Mayor-elect Jim Kenney on Monday appointed Sozi P. Tulante, a Harvard Law grad and current assistant U.S. attorney, who came to Philadelphia has a young refugee, as city solicitor.

"He wants the solicitor's office to be a change agent, to be an advocate for things and to move the city forward," Kenney said at a news conference at City Hall. "Not just, as I used to call it, 'the department of no.' [It is] going to be the department of possibilities."

Kenney was joined by eight current and soon-to-be members of City Council. The city solicitor's office represents Council and the administration, an arrangement that has created tension in the past and in the lead-up to Tulante's appointment.

After Council President Darrell L. Clarke expressed a desire for Council to have independent legal representation, Tulante made the rounds to individually meet each member. Kenney acknowledged the tension Monday and said Tulante will cater to Council and the administration's needs equally.

"He will listen and try to get them to where they need to be," Kenney said of Council. "And he has full rein to do that. This is not Council vs. the mayor."

The solicitor is the only administrative appointment that requires Council approval. The body is expected to hold a hearing on Tulante's confirmation in January, where nine votes will be needed to approve his nomination.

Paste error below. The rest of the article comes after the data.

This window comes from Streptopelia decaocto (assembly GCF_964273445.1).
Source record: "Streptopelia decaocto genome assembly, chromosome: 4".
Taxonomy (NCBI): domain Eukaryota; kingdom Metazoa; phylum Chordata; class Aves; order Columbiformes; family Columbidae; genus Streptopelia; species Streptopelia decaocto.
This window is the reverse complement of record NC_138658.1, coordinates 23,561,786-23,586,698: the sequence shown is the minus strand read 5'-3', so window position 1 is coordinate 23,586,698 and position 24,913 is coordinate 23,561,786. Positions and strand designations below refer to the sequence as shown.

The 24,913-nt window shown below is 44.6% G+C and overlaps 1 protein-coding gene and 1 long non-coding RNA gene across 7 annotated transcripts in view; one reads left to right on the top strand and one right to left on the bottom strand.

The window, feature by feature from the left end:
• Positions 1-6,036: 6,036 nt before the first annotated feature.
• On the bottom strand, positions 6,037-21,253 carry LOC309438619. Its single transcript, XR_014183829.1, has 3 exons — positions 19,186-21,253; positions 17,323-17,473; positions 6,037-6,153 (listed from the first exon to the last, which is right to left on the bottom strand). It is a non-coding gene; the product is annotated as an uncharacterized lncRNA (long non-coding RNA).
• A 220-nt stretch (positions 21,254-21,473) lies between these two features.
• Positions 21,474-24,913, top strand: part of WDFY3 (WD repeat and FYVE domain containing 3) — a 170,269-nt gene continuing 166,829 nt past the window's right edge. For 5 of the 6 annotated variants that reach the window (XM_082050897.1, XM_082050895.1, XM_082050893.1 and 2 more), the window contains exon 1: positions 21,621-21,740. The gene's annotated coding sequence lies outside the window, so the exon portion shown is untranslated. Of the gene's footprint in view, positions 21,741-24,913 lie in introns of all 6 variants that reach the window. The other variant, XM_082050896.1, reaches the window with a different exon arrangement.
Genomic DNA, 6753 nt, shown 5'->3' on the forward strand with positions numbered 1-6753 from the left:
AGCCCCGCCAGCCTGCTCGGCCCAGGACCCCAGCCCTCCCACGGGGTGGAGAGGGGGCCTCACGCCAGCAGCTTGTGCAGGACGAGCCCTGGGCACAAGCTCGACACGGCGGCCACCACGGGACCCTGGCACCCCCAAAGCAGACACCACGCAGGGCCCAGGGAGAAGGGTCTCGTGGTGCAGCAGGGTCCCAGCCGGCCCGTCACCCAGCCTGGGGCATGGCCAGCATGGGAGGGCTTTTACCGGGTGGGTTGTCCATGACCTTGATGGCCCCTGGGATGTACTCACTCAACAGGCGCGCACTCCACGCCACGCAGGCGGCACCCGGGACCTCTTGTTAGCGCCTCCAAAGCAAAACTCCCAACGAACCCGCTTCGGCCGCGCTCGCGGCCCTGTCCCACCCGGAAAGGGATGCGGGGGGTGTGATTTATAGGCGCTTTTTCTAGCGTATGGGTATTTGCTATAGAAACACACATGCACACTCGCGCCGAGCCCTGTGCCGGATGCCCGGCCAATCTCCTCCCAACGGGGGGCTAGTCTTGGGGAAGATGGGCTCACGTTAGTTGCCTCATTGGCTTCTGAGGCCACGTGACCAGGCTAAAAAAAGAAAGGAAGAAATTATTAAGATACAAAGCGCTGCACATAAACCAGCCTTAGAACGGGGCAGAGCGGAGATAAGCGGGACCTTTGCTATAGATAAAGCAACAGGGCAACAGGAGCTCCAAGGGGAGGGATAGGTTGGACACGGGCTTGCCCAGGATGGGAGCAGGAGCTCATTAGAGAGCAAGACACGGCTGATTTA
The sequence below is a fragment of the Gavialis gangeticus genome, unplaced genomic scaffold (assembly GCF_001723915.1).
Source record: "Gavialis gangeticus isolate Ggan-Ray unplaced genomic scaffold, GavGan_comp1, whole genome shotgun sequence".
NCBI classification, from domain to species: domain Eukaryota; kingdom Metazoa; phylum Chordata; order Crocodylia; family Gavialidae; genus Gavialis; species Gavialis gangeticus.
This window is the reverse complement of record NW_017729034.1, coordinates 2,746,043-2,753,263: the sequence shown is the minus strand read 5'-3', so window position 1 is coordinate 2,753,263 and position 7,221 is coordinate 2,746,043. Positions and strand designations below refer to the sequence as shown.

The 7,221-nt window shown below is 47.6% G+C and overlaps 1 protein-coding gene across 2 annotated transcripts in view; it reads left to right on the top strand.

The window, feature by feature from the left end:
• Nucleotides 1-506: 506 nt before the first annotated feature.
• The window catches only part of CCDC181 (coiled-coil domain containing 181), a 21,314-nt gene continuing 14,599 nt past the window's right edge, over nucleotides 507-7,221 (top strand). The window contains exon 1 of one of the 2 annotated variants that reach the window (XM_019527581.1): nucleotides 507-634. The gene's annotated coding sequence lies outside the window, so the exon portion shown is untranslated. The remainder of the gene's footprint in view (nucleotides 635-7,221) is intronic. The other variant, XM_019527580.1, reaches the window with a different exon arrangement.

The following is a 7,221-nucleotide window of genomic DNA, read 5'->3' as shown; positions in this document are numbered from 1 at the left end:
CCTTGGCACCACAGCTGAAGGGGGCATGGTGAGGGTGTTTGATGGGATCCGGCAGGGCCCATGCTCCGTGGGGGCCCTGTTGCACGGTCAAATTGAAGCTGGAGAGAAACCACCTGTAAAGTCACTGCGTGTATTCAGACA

The Council members who expressed their support at the news conference were current members Jannie L. Blackwell, Bobby Henon, Curtis Jones Jr., Mark Squilla, and David Oh, and incoming members and Derek Green, Helen Gym, and Al Taubenberger. A ninth, Councilwoman Cindy Bass, gave her backing on Twitter after the event.

Clarke was not present. His spokeswoman, Jane Roh, said in a statement that Clarke "looks forward to a robust and informative confirmation process for Mr. Tulante."

Tulante and his family came to Philadelphia from what is now Democratic Republic of Congo when he was 8, as refugees fleeing a regime that had held his father as a political prisoner. He grew up in North Philadelphia, attended Philadelphia public schools, and went on to graduate from Harvard University and its law school. He has been an assistant U.S. attorney since 2010.

Though his history is inspiring, Tulante said Monday that he is "more than a story."

"I'm a lawyer's lawyer. I'm a nerd. I'm a geek. I'm an advocate," he said. "I love being in court. That's what I'm going to miss the most. And I want to take this as the opportunity to bring in fresh ideas and fresh faces to the Philadelphia Law Department."